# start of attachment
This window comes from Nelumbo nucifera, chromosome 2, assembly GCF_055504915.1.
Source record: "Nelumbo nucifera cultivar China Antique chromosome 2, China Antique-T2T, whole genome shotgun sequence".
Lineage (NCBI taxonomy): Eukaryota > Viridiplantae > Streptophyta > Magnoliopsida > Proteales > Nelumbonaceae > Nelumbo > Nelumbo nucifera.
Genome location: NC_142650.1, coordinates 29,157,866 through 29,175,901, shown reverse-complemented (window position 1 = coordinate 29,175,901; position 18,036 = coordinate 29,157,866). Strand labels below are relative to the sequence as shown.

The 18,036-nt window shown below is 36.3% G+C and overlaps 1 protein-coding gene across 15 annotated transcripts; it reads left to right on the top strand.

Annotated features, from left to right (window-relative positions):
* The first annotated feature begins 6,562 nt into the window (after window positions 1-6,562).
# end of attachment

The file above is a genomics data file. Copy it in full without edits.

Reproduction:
This window comes from Nelumbo nucifera, chromosome 2, assembly GCF_055504915.1.
Source record: "Nelumbo nucifera cultivar China Antique chromosome 2, China Antique-T2T, whole genome shotgun sequence".
Lineage (NCBI taxonomy): Eukaryota > Viridiplantae > Streptophyta > Magnoliopsida > Proteales > Nelumbonaceae > Nelumbo > Nelumbo nucifera.
Genome location: NC_142650.1, coordinates 29,157,866 through 29,175,901, shown reverse-complemented (window position 1 = coordinate 29,175,901; position 18,036 = coordinate 29,157,866). Strand labels below are relative to the sequence as shown.

The 18,036-nt window shown below is 36.3% G+C and overlaps 1 protein-coding gene across 15 annotated transcripts; it reads left to right on the top strand.

Annotated features, from left to right (window-relative positions):
* The first annotated feature begins 6,562 nt into the window (after window positions 1-6,562).